I HATE TO LEAVE THIS BEAUTIFUL PLACE. By Howard Norman. Houghton Mifflin Harcourt. 194 pages. $26.

“What good is intelligence if you cannot discover a useful melancholy?”

Toward the close of his rather exasperating memoir, novelist Howard Norman quotes this passage from the work of Ryunosuke Akutagawa to illustrate the tension he feels when contemplating sadness and joy. Joy being, in Norman’s estimation, “a reliable, compelling — and yes, at times even transcendent — duet between a melancholy natural to my character and irony.”

Such expressions give one a ready clue as to the tenor of this literate, observant but sometimes irritating series of vignettes by the two-time National Book Award nominee for fiction.

Norman has found melancholy in all its shadings. And it is frequently a wallow. He is a novelist with a poet’s sensibility, which cuts both ways. His glimpses of the natural world can be lovely: sanderlings forage a beach with their bills “as if trying to stitch in place the wavering margin between tide and beach,” a pale moon over a marsh is “borrowed for the night from a Japanese scroll,” a cat’s growling purr courses down its body like “a gentle seismic wave.”

But his take on humanity’s daily life is somewhat less engaging. Not every mundane happening is as freighted with meaning as the author would have it. Norman reports what he had for lunch as if it were a talisman of deepest significance.

All too indicative of the book is the title piece, an account of his experiences living among the Inuit during his 20s while working for the Arctic Oral History Project. What might have been a revealing look at that culture is in fact deadened with banality. It is one thing to relate the varied rituals and beliefs of a people and to respect their role in how societies evolve and function. But it is quite another to take the most preposterous superstitions seriously, as Norman appears to have done, and not to have realized it in later years.

Indeed, “I Hate to Leave This Beautiful Place” is shot through with the author’s own quaint, suggestive delusions: seeing “ghosts,” being persecuted by maniacal shamans, forging “connections” where none exist. He also wants to have it both ways, curtly dismissing the notion of clairvoyant powers in those he considers disagreeable.

He also abhors platitudes, yet dispenses armies of his own.

The most absorbing part of the book is “Grey Geese Descending,” involving his halting love affair with a free-spirited young woman in Halifax, Nova Scotia, and his relationship with an adopted “uncle” there. These passages harbor genuine insight and poignancy, however undermined they are by the repeated narrative digressions to which Norman succumbs.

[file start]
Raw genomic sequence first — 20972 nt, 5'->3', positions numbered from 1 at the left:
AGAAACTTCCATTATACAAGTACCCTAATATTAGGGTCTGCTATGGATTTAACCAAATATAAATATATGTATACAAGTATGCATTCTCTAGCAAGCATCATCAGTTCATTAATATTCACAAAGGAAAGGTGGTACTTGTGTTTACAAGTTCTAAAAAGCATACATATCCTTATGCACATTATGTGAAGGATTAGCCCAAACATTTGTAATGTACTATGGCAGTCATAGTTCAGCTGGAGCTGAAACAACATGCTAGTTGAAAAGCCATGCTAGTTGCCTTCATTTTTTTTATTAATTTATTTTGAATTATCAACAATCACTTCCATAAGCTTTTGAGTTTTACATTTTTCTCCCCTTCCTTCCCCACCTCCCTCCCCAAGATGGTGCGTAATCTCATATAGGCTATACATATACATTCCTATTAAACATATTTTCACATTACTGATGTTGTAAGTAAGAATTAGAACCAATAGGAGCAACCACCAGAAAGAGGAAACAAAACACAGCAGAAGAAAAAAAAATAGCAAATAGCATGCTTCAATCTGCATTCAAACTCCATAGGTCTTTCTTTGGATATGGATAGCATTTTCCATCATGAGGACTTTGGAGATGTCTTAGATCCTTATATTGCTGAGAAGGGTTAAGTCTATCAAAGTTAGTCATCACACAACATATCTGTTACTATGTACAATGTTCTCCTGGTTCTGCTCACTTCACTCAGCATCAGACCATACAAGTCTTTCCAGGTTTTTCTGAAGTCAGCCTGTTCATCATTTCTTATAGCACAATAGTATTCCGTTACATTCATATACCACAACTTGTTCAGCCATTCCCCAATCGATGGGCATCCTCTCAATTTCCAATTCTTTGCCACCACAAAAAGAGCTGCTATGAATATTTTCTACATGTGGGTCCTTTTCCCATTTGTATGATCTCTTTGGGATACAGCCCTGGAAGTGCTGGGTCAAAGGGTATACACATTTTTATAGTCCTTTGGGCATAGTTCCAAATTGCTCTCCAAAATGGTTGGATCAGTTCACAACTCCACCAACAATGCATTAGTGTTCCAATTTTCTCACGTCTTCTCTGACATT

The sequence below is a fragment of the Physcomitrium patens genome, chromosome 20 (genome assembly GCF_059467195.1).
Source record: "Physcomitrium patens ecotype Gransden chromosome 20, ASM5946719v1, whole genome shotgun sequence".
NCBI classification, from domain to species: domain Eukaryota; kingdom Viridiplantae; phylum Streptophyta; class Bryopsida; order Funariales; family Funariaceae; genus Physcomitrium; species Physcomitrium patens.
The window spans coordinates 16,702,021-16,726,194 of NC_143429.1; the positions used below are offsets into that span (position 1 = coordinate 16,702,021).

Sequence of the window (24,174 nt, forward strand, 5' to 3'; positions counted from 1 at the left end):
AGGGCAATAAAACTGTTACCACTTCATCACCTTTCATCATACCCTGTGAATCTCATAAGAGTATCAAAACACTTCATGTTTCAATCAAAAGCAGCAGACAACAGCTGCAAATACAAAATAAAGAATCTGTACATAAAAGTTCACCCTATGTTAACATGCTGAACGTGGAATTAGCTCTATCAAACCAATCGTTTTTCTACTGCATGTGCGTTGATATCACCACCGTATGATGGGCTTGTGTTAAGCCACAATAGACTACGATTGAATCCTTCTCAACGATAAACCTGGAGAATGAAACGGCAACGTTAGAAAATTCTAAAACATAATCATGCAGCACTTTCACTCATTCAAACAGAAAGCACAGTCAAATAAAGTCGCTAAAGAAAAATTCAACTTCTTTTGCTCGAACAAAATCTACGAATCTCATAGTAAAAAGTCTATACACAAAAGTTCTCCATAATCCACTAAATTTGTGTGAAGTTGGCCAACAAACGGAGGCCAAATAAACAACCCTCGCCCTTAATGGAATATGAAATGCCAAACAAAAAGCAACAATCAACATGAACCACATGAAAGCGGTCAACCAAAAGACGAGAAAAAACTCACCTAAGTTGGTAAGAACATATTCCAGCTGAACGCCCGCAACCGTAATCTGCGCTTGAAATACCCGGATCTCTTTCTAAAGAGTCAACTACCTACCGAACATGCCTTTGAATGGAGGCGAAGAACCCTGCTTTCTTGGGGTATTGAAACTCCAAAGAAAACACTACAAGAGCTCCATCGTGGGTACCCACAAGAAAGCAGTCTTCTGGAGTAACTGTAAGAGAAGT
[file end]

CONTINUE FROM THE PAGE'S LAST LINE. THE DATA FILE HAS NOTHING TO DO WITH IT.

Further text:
Yet it is in the final section, “Kingfisher Days,” a wrenching account of a murder and suicide, that Norman’s overworked sensitivity finally compels us to cry “Enough!” It is not the tragic deaths that occurred in the Normans’ Washington, D.C. home while they were summering in Vermont, but rather the family’s extreme reaction to it that confounds.

Certainly, one can never know how one will respond unless it happens to you — and this is not to minimize the shock of such an event — but Norman scarcely knew the mother and son who were living in his house, and his depiction of his family’s year-long (and more) “recovery” from its aftermath of their deaths smacks of disproportionate self-indulgence and melodrama.

Watching the film “M” 30 times to try to gain insight into child murder? Insisting on making sense of senseless acts? Pondering, morosely, the aesthetics of death? Having “formal hallucinations” of shadow-plays at his doorstep? Enduring “an ongoing vigil against despair ... falling apart, gathering, falling apart”? Jetting off cross-country to “lose myself among the birds ... to empty out mentally and physically, then get filled again”? This gets more than a little labored.

If he has succeeded in connecting these “incidents of arresting strangeness” that suffuse the five (choppily composed) sections of this book, as kudos for it insist, that connection is tenuous at best.

There are too many disjointed elements, too many asides that are apropos of nothing. And too many tedious ruminations altogether for so slender a volume.

Reviewer Bill Thompson is a writer and editor based in Charleston.